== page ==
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In the current state of the American economy, crossover utility vehicles are the most popular modes of transportation over the old tradition of sedans. In knowing such, there’s no surprise that the Infiniti QX50 is one of the top sellers for the Infiniti brand, which has received a few minor updates for the 2020 model year.
For my latest test drive adventures, Infiniti sends me their loaded-up QX50 Autograph AWD crossover, which receives a slightly updated infotainment unit to now include Apple CarPlay and Android auto along with making a bevy of active safety features standard equipment across all trim levels.
The Infiniti QX50, a crossover now in its second generation and re-introduced into the lineup as a 2019 model, is touted as a first of its kind due to its 2.0-liter 4-cylinder variable compression turbocharged engine. The engine, which I first experienced almost two years ago when the new second-generation QX50 was introduced, is a gem and delivers respectable seamless power. However, the overall power delivery is a bit inconsistent due to it being mated to a CVT (Continuously Variable Transmission). The transmission and throttle input don’t communicate well in the QX50, giving you a slight disconnect for what you want the vehicle to do and what it actually does. Bottom line, the initial throttle is nearly unresponsive, requiring you to press nearly half-way until the vehicle responds the way you want it. Press a little harder, and the QX50 gives you more acceleration than you needed. It’s a complete mixed bag, which is unfortunate because the 268 horsepower and 280 ft-lb of torque is substantial for the compact luxury SUV with all-wheel-drive. Zero to 60 mph takes place in 6.4 seconds, which is pretty good for such a vehicle.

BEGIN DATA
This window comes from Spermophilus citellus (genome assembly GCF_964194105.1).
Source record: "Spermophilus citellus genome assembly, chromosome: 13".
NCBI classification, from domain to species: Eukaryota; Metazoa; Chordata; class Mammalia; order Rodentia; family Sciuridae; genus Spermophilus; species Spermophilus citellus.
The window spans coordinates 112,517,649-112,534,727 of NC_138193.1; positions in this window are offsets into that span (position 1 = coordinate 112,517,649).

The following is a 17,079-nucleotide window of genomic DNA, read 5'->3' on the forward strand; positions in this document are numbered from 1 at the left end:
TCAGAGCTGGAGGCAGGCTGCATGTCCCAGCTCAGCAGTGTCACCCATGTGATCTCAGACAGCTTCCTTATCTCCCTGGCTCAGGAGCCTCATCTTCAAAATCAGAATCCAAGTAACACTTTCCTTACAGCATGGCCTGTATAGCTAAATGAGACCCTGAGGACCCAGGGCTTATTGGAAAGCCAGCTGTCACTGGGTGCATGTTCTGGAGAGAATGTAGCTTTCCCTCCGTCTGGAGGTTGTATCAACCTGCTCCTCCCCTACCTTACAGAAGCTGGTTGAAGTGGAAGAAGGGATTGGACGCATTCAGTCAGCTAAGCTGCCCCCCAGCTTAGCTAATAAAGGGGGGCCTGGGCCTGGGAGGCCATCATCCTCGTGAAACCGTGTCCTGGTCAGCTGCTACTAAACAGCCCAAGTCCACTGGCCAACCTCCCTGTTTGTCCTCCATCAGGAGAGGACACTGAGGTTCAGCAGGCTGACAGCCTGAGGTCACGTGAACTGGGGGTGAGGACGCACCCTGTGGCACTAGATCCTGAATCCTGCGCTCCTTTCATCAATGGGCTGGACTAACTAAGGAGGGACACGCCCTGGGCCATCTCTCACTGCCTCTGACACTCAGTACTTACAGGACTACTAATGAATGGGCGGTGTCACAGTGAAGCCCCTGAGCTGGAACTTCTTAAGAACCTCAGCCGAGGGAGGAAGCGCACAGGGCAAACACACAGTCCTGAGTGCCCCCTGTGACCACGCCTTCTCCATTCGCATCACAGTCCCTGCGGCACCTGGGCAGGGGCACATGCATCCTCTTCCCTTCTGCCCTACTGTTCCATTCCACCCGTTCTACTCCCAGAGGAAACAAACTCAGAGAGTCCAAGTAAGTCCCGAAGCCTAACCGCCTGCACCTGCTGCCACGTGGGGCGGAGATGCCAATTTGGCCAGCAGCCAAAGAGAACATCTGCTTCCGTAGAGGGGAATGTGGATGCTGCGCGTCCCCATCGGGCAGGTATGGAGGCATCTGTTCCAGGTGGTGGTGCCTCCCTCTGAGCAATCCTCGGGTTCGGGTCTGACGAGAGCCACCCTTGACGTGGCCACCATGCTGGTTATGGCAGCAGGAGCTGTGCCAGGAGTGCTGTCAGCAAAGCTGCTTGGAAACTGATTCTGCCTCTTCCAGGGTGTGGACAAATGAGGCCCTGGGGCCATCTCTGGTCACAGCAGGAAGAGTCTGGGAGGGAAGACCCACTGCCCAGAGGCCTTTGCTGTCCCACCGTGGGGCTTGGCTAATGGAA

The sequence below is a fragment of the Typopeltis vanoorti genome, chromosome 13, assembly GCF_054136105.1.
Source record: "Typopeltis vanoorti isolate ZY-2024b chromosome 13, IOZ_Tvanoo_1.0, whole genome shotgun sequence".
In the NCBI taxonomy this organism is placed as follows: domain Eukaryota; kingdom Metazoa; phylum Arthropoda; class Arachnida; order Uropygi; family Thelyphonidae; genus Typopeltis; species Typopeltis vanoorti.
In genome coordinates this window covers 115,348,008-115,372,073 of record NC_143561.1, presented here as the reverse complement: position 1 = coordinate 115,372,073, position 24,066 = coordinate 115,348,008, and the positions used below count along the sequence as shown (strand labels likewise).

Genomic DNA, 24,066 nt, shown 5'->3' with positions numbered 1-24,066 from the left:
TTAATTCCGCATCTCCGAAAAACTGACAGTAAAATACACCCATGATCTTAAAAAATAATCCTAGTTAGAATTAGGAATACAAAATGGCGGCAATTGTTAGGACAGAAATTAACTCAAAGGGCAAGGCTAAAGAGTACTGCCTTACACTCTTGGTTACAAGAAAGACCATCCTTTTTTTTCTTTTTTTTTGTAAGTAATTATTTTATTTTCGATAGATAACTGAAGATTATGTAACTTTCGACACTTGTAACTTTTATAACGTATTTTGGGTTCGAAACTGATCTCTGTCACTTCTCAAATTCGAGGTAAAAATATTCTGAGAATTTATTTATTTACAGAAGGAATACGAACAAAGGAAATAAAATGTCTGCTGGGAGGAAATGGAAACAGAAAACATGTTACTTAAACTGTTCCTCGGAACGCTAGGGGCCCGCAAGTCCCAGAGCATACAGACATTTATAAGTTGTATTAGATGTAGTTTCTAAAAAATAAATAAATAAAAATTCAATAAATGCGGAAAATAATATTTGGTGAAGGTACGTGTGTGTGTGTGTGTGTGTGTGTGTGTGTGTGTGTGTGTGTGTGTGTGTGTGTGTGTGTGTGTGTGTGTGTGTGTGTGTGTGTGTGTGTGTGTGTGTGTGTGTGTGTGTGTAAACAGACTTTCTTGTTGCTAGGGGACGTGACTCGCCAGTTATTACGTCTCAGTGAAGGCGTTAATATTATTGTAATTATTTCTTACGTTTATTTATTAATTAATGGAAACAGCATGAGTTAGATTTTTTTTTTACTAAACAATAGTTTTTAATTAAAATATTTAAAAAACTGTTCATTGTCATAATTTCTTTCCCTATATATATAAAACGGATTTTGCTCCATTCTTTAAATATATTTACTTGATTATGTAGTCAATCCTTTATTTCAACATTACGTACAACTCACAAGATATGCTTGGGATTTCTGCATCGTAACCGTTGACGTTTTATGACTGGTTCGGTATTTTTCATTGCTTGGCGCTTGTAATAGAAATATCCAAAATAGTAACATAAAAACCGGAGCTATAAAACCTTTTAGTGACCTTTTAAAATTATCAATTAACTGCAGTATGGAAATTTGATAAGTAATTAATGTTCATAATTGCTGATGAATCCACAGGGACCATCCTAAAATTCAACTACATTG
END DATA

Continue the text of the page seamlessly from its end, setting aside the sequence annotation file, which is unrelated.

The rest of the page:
Performance, apart from the shortfall from the inconsistent power delivery due to the CVT, is pretty good, and at times the QX50 feels nimble, part in thanks to its Direct Adaptive Steering (DAS), which is a love/hate affair for most. The DAS has multiple settings for its firmness and or response level, which can be a bit too aggressive at times. In all, the steering feels very artificial and somewhat gives a sense of disconnect from the road leaving lighthearted enthusiasts without an enjoyable experience. The DAS system is basically a servo setup that doesn’t have a physical connection to the steering rack from the wheels other than one to step in the event of a system failure where a clutch pack engages to physically connect the steering to the front wheels.
Fuel economy, almost like the unpredictable power delivery, varies greatly. I saw mpg numbers as high as 27.5 mpg on the highway, just missing the EPA 28 mpg number, but in the city, I was able to better the EPA city mpg figure of 22 to get about 23.7 mpg.
At the top of the trim food chain for the new QX50, my Autograph test vehicle comes by default with every available option bundled up in the trim package. Many of the highlighted features, such as the upgraded interior upholstery and suede trim, powerful 16-speaker Bose audio system, the ProActive package with ProAssist (adaptive cruise, lane departure assist, adaptive LED headlights), Surround view camera system, and heated & ventilated front seats, complete a luxurious theme throughout the cabin. The roominess of the cabin is a surprising characteristic for a Luxury crossover that is technically classified as compact as there is plentiful space up front and out back for adults, and the seats feel extremely comfy where they appear to equalize the pressure of your body throughout to reduce long-distance fatigue.
In keeping with what I experienced in my last full review of the QX50, the 2020 model improves upon a few tech items when it comes to the returning dual-screen infotainment unit setup. The system now incorporates Apple CarPlay and Android auto along with some slight function improvements for a better response of inputs. Still, the system has a learning curve that you must get over and occasions when your on-screen press doesn’t register at all due to rather smallish button areas. The limited number of physical buttons still could use some improvements to provide a few more buttons instead of relying on going through the nearly countless on-screen menu sets.
For a value perspective, the new 2020 Infiniti QX50 is an attractive buy that starts at only $37,250. Moving way up to the top trim levels, such as the mid-range Essential AWD trim, the price gets up to $46,100. With my top-level QX50 Autograph AWD trim, you’ll expect to reach $55,850 before any fees or the addition of my test vehicle’s $2,000 premium white leather package.
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